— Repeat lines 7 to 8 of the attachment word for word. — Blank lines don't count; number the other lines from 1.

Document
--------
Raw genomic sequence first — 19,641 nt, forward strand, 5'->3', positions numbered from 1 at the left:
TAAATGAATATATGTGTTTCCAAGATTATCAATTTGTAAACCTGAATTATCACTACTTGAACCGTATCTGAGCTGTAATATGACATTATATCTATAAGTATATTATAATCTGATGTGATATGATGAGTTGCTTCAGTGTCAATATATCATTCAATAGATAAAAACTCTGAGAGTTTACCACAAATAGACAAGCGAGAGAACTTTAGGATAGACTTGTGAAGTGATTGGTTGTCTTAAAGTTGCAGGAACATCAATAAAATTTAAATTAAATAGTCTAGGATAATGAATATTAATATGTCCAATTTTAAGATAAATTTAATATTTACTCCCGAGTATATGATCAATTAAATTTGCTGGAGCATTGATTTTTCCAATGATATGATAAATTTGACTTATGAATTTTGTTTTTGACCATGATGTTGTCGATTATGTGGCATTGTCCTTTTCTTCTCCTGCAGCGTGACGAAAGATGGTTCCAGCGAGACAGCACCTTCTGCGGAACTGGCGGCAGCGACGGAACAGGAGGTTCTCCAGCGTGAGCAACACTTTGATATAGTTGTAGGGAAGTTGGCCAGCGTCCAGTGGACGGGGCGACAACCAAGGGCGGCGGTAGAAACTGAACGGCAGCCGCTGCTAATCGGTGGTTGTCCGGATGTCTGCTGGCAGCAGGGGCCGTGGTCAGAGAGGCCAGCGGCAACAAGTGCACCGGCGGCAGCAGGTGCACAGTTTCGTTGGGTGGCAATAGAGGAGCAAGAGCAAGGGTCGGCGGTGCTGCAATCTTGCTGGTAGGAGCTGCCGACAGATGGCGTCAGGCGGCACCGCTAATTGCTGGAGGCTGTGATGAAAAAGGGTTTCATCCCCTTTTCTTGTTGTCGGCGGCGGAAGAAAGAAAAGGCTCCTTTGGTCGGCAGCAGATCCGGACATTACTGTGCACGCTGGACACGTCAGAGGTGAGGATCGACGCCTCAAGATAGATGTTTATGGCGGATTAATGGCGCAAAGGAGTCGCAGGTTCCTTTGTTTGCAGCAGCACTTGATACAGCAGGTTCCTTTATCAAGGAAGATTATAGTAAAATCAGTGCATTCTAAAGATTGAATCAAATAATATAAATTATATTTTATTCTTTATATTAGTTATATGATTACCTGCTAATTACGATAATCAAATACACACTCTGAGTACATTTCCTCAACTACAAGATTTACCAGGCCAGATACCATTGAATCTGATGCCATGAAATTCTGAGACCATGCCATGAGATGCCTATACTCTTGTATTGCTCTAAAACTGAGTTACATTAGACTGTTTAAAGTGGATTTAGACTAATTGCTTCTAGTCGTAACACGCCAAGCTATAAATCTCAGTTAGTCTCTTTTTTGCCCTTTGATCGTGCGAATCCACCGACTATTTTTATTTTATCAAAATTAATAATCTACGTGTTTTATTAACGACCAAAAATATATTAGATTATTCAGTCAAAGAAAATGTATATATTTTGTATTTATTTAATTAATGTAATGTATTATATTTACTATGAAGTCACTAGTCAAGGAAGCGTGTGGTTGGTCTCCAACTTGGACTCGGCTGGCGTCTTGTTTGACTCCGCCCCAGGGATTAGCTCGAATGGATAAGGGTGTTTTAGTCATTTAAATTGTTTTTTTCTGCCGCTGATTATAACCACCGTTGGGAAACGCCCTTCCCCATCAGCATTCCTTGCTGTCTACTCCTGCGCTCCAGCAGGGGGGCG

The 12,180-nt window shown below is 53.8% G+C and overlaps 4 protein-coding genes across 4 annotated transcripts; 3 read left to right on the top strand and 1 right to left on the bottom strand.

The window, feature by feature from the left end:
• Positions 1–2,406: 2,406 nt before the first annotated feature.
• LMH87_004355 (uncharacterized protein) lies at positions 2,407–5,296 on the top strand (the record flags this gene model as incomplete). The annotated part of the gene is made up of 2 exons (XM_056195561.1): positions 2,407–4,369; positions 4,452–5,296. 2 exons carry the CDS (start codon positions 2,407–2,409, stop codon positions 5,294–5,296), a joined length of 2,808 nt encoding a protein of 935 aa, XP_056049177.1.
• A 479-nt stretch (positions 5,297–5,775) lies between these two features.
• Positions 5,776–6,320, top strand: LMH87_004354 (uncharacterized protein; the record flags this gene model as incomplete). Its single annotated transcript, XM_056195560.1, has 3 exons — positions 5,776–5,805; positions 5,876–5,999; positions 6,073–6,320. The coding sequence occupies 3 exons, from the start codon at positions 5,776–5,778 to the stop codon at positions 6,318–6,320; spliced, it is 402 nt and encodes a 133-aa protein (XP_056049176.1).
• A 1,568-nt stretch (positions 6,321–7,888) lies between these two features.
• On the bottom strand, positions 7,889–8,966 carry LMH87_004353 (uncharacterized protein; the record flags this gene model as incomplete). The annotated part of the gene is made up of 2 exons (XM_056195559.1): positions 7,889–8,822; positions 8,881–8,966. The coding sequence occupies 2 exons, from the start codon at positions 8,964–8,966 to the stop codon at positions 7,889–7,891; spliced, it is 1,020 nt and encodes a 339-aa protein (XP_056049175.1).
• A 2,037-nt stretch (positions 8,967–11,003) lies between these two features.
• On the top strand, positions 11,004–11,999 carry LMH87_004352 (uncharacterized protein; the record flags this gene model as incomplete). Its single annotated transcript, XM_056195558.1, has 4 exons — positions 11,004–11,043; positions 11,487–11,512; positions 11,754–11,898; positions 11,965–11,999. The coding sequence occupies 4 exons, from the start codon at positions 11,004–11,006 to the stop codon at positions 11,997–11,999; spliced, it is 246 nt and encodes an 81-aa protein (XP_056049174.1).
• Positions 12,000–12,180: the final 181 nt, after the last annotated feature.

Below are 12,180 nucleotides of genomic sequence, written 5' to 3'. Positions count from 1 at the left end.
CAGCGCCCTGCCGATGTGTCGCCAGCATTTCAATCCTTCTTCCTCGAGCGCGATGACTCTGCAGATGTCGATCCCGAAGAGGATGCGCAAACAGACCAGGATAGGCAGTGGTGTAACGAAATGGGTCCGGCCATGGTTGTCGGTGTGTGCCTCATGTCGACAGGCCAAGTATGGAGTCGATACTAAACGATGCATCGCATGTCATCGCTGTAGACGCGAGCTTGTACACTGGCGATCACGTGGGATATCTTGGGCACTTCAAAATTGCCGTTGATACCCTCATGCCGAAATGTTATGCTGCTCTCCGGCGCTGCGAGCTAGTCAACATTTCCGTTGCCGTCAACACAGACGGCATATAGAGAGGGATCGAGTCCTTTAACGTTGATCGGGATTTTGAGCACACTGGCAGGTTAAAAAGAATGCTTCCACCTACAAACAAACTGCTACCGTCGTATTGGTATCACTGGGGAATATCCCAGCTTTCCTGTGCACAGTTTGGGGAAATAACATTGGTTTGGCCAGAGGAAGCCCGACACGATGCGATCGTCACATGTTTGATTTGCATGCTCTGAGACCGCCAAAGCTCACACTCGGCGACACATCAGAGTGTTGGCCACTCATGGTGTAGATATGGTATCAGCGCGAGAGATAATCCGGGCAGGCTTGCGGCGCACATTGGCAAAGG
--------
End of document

• A 479-nt stretch (positions 5,297–5,775) lies between these two features.
• Positions 5,776–6,320, top strand: LMH87_004354 (uncharacterized protein; the record flags this gene model as incomplete). Its single annotated transcript, XM_056195560.1, has 3 exons — positions 5,776–5,805; positions 5,876–5,999; positions 6,073–6,320. The coding sequence occupies 3 exons, from the start codon at positions 5,776–5,778 to the stop codon at positions 6,318–6,320; spliced, it is 402 nt and encodes a 133-aa protein (XP_056049176.1).